Tweeting open jobs is one way to use this social media vehicle. Balancing the tweets with those focused on thought leadership neutralizes the spammy nature of repeated job postings and helps position a company as an industry leader. Twitter can also be used to communicate with jobseekers trying to navigate the job-application process.
Company videos, business-related video blogs (vlogs), live interviews with employees and footage of company job fairs or road shows are a few examples of media that can be shared on a company’s YouTube page. This gives prospective candidates a feel for the culture of the organization which, in theory, will help ensure the best, most relevant personalities are being attracted.
The idea behind the talent community is it is a “pre-need” endeavour and it is interactive. Using various channels such as the above sites, as well as the company website, potential candidates can be engaged early and regularly, so when a job does become available, a recruiter won’t have far to look to find them.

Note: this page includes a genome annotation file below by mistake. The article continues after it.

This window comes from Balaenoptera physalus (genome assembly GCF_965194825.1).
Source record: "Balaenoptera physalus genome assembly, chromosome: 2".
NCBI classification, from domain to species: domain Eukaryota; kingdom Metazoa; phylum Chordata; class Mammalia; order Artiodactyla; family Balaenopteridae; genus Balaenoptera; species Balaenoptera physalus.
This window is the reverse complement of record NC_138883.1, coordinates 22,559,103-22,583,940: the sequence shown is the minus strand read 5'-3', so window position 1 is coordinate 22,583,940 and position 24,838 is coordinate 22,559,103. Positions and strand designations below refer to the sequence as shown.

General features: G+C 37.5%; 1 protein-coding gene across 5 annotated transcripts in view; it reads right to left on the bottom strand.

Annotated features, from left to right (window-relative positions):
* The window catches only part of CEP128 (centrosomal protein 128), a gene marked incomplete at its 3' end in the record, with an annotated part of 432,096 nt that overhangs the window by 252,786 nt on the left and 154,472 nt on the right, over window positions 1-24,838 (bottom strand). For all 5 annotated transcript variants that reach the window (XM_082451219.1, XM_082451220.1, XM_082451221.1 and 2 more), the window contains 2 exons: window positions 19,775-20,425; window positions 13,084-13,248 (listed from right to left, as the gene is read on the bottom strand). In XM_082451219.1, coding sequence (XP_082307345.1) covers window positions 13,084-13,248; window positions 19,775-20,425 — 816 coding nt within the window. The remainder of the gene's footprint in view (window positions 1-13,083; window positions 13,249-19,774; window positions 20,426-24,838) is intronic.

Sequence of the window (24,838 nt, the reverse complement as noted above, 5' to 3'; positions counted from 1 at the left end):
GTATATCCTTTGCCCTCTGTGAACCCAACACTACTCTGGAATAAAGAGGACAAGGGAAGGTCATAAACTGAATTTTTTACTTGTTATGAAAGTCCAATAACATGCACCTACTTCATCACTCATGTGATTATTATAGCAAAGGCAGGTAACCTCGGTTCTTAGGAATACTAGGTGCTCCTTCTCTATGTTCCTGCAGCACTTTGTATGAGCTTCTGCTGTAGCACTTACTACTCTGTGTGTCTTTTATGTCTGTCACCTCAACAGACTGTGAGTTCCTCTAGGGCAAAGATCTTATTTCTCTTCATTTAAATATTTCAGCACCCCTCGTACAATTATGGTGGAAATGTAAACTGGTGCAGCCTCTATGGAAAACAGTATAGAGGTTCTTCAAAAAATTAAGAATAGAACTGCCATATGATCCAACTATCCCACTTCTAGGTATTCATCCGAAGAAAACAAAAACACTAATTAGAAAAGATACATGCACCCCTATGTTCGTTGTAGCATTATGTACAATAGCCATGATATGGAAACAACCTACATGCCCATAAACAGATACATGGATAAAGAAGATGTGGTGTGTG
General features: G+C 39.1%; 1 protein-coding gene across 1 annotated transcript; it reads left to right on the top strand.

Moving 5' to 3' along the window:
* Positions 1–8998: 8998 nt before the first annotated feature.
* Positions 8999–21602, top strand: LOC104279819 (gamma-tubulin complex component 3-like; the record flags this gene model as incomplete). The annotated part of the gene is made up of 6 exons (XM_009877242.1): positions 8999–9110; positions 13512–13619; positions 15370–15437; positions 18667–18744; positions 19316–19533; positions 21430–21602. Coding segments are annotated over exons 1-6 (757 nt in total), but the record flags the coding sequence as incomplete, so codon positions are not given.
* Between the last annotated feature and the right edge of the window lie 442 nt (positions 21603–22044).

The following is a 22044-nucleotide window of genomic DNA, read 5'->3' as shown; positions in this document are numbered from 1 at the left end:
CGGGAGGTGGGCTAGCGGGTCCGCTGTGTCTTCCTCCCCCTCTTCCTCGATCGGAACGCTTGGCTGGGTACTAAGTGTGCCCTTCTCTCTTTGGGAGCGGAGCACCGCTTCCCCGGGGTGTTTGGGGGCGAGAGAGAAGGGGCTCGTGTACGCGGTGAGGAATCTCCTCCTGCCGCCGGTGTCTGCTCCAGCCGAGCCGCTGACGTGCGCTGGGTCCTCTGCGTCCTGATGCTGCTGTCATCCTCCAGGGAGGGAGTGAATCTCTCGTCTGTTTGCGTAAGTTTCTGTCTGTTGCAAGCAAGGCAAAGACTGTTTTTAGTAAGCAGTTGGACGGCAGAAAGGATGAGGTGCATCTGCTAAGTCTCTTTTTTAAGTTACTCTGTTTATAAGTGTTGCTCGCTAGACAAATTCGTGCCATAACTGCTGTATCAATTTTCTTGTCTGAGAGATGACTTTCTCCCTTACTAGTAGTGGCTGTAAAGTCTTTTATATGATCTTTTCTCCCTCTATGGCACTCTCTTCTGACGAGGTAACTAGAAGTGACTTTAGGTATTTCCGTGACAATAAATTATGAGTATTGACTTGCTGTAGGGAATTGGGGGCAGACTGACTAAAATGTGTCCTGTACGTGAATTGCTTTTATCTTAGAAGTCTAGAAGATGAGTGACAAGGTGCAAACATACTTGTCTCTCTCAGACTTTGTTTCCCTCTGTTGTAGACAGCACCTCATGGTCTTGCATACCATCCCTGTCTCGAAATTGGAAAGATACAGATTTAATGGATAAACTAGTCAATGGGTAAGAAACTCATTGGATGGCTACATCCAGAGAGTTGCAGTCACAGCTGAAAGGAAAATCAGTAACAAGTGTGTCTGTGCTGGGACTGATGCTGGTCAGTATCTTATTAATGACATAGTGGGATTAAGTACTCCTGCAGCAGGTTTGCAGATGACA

Depending on the size of the organization, monitoring these sites could require a full team or just be a part of one person’s job.
The most compelling feature of social media is it facilitates open and timely sharing of user-curated information. In the ongoing struggle to acquire the best talent available in a labour market that gets tighter every day, it will be the companies with a solid foothold in social media that change the game and help showcase their brands as ones with which top talent will want to align themselves.
Catherine Claridge is a member of the Toronto chapter of the Human Resources Professionals Association’s communications committee. She is a talent acquisition and human resources specialist and can be reached at firstname.lastname@example.org or (416) 721-5059.